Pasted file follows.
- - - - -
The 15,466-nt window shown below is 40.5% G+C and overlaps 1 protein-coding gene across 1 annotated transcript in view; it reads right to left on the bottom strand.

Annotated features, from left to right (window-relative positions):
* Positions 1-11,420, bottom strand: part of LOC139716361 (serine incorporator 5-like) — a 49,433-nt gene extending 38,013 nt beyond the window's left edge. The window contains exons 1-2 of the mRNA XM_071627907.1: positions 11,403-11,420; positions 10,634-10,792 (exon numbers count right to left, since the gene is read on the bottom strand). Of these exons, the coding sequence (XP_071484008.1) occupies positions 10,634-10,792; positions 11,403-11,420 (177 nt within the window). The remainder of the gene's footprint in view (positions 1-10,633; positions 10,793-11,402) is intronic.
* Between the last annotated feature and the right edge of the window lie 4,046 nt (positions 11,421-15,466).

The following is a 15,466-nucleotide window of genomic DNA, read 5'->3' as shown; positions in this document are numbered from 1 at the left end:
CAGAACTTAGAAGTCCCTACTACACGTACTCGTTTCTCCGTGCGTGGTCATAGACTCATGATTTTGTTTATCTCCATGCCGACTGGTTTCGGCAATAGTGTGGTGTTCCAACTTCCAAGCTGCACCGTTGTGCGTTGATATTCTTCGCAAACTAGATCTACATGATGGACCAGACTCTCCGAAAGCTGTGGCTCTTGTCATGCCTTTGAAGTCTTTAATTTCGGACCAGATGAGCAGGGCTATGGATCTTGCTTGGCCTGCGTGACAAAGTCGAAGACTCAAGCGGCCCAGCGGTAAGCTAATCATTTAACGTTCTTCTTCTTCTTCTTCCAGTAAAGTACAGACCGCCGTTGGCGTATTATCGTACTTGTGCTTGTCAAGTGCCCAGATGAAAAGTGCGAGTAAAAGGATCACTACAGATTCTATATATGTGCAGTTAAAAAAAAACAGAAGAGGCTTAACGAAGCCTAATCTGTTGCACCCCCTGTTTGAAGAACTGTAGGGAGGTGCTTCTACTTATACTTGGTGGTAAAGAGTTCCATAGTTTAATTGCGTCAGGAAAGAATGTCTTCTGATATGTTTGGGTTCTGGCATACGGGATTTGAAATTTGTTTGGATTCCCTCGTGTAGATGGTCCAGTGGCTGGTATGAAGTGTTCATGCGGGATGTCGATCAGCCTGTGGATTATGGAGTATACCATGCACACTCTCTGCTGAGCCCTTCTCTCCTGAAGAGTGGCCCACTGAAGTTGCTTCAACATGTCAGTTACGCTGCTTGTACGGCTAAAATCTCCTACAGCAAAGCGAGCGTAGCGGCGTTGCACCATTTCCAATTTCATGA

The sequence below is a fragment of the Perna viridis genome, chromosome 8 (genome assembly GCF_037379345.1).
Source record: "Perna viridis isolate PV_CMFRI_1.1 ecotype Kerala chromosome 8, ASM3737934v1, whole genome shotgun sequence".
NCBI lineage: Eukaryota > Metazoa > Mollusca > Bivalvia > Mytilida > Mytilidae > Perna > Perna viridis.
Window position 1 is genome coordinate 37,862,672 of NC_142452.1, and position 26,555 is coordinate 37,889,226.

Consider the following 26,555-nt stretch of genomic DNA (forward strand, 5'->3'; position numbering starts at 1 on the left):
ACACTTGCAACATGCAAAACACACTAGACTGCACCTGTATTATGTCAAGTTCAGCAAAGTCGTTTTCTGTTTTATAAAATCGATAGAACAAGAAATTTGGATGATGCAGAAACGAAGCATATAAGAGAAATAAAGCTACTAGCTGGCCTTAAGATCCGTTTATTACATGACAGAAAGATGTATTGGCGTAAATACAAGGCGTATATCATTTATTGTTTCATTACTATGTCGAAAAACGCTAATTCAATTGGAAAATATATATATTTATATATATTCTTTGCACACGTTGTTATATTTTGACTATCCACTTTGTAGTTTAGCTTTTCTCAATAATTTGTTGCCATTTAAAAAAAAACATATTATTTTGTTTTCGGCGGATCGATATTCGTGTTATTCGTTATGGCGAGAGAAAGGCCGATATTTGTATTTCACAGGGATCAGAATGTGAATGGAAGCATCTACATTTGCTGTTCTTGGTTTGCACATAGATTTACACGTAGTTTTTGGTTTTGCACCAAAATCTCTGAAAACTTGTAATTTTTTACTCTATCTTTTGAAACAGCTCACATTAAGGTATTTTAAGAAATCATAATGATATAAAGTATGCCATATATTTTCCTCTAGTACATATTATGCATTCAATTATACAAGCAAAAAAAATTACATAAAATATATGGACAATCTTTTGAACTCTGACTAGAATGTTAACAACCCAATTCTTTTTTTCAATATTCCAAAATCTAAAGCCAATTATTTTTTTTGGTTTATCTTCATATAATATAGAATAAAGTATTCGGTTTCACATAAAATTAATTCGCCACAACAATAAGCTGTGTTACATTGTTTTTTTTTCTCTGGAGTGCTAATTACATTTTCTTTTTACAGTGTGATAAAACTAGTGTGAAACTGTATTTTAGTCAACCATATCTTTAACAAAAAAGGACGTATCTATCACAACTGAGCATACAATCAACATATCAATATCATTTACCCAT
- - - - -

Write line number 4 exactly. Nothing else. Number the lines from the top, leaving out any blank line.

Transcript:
* Between the last annotated feature and the right edge of the window lie 4,046 nt (positions 11,421-15,466).